March 6:1919: “The first meeting of the new Evanston Bird Club occurs tonight at the Roycemore gymnasium, when the formal organization will be completed. The promoters of the new enterprise invite and urge the attendance of everyone who has any interest in birds … and hope that a large proportion of those who attend will become charter members of the club. The annual dues for active membership have been made the nominal sum of fifty cents, so that no one may be excluded because of expense.”
With that announcement, there was now a local organization for people to learn about birds and to participate in bird conservation. Ms. Fredrick Pattee, one of the founders, led the group as President for the next 20 years.
Mrs. Julia Henry, the founding Head of Roycemore School, became the club’s Vice President and head of the Education Committee. Fifty men and women became charter members.
The new club lost no time in fulfilling its mission. In April, the club hosted the well-known Norman McClintock of Pittsburgh to “present his remarkable motion pictures of wild birds…Motion pictures of birds are comparatively new, and Mr. McClintock’s films represent the highest achievement in this photographic art.” The club continued to sponsor events by nationally-renowned naturalists including William Finley and William Beebe.
Over the next 100 years, the name changed to reflect membership outside of Evanston, and the annual dues for an individual rose to $25.
But the mission stayed the same – to serve the interests of birds and birders. Members gave presentations to schools and scout groups and provided books to build up the Evanston Public Library’s bird book shelves. Fridays during May, migration found club members in Harms Woods, many taking advantage of streetcar transportation along Central Street and transferring to another street car to the Forest Preserve.
The gas shortage of World War II found the club choosing spots closer to home, including Memorial Cemetery and Doetch gravel pit at the corner of Central Street and Ridge Road, where they found an astonishing array of shorebirds.
The club won third prize for its float in Evanston’s 1926 Fourth of July parade.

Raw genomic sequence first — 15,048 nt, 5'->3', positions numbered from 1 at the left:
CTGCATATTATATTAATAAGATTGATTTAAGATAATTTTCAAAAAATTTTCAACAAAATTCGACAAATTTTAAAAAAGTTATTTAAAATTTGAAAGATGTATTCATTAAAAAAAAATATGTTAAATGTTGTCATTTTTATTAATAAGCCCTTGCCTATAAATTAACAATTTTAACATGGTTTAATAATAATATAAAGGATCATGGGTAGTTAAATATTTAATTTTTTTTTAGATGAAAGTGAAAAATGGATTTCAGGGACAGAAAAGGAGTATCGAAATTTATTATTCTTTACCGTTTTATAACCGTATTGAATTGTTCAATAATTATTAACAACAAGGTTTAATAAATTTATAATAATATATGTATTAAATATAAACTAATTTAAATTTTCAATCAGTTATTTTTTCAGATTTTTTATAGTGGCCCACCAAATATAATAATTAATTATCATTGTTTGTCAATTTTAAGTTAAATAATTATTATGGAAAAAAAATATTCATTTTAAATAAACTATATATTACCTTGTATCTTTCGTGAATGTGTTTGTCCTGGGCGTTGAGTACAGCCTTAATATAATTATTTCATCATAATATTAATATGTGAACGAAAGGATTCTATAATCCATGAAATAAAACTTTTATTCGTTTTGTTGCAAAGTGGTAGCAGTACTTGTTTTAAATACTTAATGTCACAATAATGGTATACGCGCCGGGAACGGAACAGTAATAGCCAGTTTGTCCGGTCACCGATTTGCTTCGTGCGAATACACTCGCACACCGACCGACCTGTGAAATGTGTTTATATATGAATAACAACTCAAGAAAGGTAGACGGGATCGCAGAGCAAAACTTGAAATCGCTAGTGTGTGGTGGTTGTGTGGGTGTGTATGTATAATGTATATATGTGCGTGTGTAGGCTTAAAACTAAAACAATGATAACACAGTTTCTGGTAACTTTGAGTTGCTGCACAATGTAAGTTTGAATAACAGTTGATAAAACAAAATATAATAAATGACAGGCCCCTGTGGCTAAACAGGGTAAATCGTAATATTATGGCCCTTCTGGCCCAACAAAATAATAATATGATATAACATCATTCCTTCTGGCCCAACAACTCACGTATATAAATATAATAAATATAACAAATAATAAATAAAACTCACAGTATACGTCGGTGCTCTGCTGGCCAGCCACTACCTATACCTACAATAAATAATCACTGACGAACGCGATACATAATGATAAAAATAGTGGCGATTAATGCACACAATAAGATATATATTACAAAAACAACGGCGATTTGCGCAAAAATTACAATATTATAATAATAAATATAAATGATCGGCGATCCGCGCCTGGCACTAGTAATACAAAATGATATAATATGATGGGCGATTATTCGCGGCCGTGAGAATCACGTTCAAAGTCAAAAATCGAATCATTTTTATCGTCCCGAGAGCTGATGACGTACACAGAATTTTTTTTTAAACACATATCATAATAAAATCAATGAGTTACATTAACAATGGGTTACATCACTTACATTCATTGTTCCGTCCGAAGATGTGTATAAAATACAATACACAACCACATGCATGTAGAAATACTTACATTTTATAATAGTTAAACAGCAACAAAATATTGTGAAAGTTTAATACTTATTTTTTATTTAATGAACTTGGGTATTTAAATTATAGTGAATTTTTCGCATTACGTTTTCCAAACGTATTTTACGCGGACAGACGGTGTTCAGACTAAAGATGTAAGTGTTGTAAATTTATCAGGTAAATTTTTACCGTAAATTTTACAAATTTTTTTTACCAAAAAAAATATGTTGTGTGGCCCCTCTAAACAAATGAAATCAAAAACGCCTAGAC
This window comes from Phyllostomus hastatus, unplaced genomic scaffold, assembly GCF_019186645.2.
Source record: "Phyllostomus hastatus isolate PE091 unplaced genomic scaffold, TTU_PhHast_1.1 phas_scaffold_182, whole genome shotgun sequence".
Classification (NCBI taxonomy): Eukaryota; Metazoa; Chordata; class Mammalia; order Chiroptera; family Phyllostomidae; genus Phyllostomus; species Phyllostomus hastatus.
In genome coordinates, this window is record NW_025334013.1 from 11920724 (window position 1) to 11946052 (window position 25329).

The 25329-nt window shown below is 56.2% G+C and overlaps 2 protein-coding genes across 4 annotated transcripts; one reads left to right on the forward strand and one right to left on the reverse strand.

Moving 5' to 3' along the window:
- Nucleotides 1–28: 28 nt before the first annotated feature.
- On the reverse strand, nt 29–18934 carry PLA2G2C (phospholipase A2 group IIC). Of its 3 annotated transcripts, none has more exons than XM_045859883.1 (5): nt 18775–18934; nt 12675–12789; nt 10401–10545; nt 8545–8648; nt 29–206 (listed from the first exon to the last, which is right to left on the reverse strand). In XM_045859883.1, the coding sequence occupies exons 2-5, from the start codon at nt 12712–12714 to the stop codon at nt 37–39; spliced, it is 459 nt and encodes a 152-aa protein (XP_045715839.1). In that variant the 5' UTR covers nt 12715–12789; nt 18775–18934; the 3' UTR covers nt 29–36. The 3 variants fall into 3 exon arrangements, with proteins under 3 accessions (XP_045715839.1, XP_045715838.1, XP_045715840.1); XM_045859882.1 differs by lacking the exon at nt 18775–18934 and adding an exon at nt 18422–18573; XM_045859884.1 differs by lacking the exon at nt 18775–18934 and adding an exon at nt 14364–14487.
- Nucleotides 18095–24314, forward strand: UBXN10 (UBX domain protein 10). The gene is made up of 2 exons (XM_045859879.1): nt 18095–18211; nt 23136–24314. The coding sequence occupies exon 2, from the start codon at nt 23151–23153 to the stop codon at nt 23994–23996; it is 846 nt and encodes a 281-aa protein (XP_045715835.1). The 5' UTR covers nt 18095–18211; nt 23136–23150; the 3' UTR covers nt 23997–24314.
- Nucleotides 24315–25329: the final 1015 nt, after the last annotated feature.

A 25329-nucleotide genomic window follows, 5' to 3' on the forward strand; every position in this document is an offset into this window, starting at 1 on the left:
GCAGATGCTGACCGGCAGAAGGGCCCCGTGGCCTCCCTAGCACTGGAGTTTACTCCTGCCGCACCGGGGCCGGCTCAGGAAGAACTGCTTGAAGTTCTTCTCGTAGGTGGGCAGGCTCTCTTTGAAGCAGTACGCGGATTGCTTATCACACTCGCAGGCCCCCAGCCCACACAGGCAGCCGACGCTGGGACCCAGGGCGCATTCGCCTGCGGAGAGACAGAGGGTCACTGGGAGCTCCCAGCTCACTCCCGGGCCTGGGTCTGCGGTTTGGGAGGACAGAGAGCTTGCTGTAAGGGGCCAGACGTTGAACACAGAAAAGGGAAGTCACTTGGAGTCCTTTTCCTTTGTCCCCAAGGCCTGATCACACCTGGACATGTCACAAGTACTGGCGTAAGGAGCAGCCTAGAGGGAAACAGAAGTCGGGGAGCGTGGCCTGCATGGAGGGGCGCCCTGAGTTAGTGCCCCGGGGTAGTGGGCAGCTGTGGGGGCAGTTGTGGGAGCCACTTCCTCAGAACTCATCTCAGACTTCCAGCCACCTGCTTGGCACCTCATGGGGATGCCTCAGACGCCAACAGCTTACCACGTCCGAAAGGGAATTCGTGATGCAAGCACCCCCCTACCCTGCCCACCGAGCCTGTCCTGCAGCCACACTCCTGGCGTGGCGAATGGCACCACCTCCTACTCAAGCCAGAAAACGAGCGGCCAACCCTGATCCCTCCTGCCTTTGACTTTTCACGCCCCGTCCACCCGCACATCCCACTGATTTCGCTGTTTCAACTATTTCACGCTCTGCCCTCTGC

In 1939, the club voted to write to the “proper authorities … protesting the killing of 2000 juncos to form the base of an aspic salad which was served to the King and Queen of Great Britain and guests at a dinner in Quebec.”
The late 1940s and 1950s were hot years for conservation. The club joined with others in efforts to save special nearby birding and natural places. They wrote letters and spoke on behalf of Volo Bog, Wauconda Bog, Indiana Dunes, Baker’s Lake in Barrington and Illinois Beach State Park.
They lost the Doetch gravel pit. They fought hard to conserve the southern portion, with its springs and pond, as a wildlife preserve for migrating and nesting species of birds. Instead, it became Lovelace Park.
But a new area was in the planning stages: Ladd Arboretum. Landscape designer Ralph Melin with the support of Evanston Bird Club, looked forward to creating bird sanctuaries there. On April 3, 1959, the Evanston Review, perhaps in recognition of the Bird Club’s conservation efforts, celebrated the 40th anniversary of the club with Roger Tory Peterson’s rendering of two Red-headed woodpeckers on the cover.
Over the years, the meeting sites changed from churches, the Women’s Club and the Public Library to the Ecology Center. Friday walks moved to Skokie Lagoons.
The club sponsored a wider variety of local and international field trips. Slides gave way to Power Point presentations. Roger Tory Peterson’s groundbreaking field guide, first published in 1934 and immediately used by club members, gave way to guides and photos on cell phones.
The focus on conservation has not changed, and the strongest evidence has been the adoption of the developing Clark Street Beach Bird Sanctuary, where many members of the club participate as volunteers. The club participates in four annual Christmas Bird Counts and supports conservation organizations.
Another important aspect of club membership being recognized this year is the long club tradition of informal mentoring of younger and new members. When asked about his experience with ENSBC, Josh Engel, an Evanston native, wrote, “I first attended ENSBC field trips when I was about 13. In my early teens I attended field trips led by Ralph Herbst, Dave Johnson and Joel Greenberg.
Watching those guys and seeing their skills, I knew instinctively that someday I wanted to be the person leading those field trips, and the bird club gave me that opportunity before too long. I’m happy to have been able to give back, leading dozens of field trips and giving many talks for the bird club over the last decade.”
To commemorate the rich history of its 100 years, the club has invited some of today’s noted naturalists and scientists, who were once mentored by the club, to return to Evanston to speak during the 2019 Program series.
A birthday bash is scheduled for the March 26 program meeting. The event begins at 7 p.m. at the Ecology Center, complete with birthday cake. All are invited.